Review Summary: Under the sea is where I'll be4 of 4 thought this review was well written
Having been praised as one of Belgium's most hopeful rock acts to come, dEUS, the 6 piece (back then), beyond-alternative rock band, seemed to be heading straight for the stardom of the easy-going, cool and smart musicians of the nineties. Of course a powerful debut isn't always enough , but Worst Case Scenario
was extremely well received by the public and critics alike, and this alone has been proven enough to wholly transform musicians and artists generally, to the new, postmodern artistic figures which stand without definition between the borders of public display, successful management and subtle aesthetics. Well, at the ominous years of mid 90's, dEUS had nothing to do with that sort of ghost-term - on the other hand, they were the truly easy going, cool, smart and half-drunk guys with no stain of a thing such as stardom on their faces. Now, one can imagine In a Bar, Under the Sea
as the appropriate portrait of the lives of these everyday comfortable guys- lives full of adventures, drugs, affairs, desires and traces of wisdom veiled with the fog of urban folklore.
Such portrayals never scream for authenticity, but at least, In a Bar, Under the Sea
masterfully creates that illusion for the faces of its creators. It's an album that vents easiness and joy, a work that hardly displays feelings of vanity or disapproval. The overall euphoria is omnipresent here, but at times hidden or camouflaged, struggling to find some way out of the dissonant horns and guitar labyrinths. Surely the album can never be compared to a prog one, just as the band members could never be compared to a bunch of progsters, having the remnants of the dinosauric, heavy pretentiousness back from their gold times. dEUS were down to earth musicians, not afraid to include whatever their influences were to their albums. So there is some Zappa, Beefheart or Waits to be found here, as there is a reflection of the wave of the new sound that was formed in that period of turmoil. The album's diversity as well as its freshness is undeniable: from the raw, energetic bombs like "Memory of a Festival" to the catchy and super-quirk pieces like "Opening Night" or "Supermarketsong", In a Bar, Under the Sea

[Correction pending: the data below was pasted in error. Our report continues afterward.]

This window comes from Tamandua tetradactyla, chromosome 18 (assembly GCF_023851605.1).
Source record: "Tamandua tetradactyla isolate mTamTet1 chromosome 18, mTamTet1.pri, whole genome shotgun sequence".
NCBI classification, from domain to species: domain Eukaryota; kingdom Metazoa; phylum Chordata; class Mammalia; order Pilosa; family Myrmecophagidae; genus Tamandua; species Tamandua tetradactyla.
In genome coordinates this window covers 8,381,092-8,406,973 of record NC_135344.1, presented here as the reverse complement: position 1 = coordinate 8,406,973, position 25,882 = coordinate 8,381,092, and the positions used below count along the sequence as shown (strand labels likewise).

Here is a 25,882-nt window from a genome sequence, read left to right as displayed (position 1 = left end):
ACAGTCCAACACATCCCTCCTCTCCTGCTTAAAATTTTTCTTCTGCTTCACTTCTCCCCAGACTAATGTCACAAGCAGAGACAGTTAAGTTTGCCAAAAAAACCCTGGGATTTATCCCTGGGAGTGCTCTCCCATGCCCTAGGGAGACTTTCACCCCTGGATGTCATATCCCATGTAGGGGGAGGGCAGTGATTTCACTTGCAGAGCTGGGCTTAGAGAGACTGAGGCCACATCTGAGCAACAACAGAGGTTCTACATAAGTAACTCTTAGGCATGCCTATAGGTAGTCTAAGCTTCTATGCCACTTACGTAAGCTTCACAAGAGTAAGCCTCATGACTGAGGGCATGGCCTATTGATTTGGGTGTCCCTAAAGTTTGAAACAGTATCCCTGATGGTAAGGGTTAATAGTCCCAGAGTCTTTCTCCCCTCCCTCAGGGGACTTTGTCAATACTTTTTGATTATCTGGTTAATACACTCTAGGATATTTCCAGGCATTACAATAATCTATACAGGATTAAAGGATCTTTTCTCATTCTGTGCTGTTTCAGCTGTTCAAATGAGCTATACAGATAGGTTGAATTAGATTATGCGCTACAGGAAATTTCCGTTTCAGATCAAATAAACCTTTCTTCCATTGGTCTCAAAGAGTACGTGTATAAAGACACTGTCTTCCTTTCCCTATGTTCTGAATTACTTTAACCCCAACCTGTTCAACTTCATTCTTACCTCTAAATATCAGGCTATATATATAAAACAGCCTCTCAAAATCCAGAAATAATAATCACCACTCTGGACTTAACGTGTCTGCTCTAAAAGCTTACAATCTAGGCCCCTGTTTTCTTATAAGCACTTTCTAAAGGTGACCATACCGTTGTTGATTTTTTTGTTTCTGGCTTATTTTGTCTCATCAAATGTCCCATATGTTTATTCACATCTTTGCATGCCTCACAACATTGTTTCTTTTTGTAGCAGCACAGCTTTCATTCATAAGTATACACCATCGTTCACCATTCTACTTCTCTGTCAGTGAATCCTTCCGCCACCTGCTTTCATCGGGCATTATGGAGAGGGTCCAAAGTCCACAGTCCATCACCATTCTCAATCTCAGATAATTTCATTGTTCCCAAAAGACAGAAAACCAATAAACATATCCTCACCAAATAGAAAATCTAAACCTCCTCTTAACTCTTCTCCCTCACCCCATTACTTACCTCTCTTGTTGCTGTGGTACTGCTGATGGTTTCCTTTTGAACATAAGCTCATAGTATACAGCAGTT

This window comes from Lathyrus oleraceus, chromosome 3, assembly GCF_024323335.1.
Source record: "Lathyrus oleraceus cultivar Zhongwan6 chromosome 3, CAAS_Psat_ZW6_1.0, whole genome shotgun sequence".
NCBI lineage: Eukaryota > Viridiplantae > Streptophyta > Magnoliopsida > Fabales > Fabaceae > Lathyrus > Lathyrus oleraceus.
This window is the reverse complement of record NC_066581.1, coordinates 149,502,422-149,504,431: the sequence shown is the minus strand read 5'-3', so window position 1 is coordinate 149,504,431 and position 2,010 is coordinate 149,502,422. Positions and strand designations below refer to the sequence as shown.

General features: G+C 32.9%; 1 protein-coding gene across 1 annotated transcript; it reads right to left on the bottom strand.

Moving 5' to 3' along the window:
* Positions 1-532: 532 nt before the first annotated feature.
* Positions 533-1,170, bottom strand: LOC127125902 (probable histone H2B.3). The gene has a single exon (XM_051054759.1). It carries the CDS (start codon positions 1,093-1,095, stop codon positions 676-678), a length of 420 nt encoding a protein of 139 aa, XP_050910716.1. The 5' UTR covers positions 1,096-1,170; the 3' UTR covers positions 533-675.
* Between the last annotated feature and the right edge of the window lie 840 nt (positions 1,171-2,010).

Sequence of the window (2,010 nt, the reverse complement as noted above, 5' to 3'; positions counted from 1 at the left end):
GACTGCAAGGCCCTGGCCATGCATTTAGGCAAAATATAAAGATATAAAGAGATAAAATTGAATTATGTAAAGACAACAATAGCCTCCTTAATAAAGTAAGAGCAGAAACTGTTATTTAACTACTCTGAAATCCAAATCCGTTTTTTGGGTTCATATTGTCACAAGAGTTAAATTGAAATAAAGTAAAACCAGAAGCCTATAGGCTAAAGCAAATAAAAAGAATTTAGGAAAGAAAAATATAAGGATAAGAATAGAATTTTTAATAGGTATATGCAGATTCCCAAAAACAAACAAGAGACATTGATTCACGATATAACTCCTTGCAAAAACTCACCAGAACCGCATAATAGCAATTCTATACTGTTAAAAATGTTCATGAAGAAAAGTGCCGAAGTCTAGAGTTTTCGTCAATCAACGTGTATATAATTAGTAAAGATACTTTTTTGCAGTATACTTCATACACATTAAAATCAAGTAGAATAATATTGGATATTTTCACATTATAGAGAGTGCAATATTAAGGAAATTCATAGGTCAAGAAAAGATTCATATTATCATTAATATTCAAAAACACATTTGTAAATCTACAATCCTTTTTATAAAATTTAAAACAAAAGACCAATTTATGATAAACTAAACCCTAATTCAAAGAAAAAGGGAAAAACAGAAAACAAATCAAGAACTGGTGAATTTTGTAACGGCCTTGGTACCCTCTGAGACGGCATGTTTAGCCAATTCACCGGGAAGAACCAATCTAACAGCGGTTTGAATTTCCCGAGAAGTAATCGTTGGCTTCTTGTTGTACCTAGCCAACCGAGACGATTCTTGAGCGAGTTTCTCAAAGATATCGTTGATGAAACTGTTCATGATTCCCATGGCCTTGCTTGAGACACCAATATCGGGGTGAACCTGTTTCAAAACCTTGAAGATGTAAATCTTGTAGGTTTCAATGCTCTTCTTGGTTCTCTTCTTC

wonderfully displays its ability to feel comfortable with any instrumentation or mood. It's almost impossible not to love the smoothness of "Little Arithmetics" or the coolness of the Waitsian "Theme from Turnpike". And beyond these crazy and lovely pieces, stand moody anthems, just at the right place for emotional discharge. "Gimme the Heat" with its mournful, shy voice builds up to a bright epic, just at the center of the album, while "Disappointed in the Sun" has a similar effect with its playful piano melodies that climax to a soaring wet catharsis.
Despite of this humane character, In a Bar, Under the Sea
is deeply demanding if you want to truly appreciate it. The music itself will begin to unfold after the first few listens, but there are tons of interesting noises and well-hidden melodies that lie under its stormy surface. And that's another point where the album seeks for open minded listeners, together with its smart but sometimes abstract lyrics: concrete enough as to withstand the criticism of intentional diversity, dEUS' second LP carries a aura of ever-changing disposition, making it an album of moments, not for its inconsistency but for its chameleontic nature. In a Bar, Under the Sea
is suitable for partnership, almost every time and everywhere with different effects at a time: it can be a great weekend-at-the-sea buddy while it can also be a helpful, post-breakup friend. However, far from all these, In a Bar, Under the Sea
is nothing more than the place it states it is: a colorful saloon with windows looking at great coral reefs, colorful fish and huge blue whales.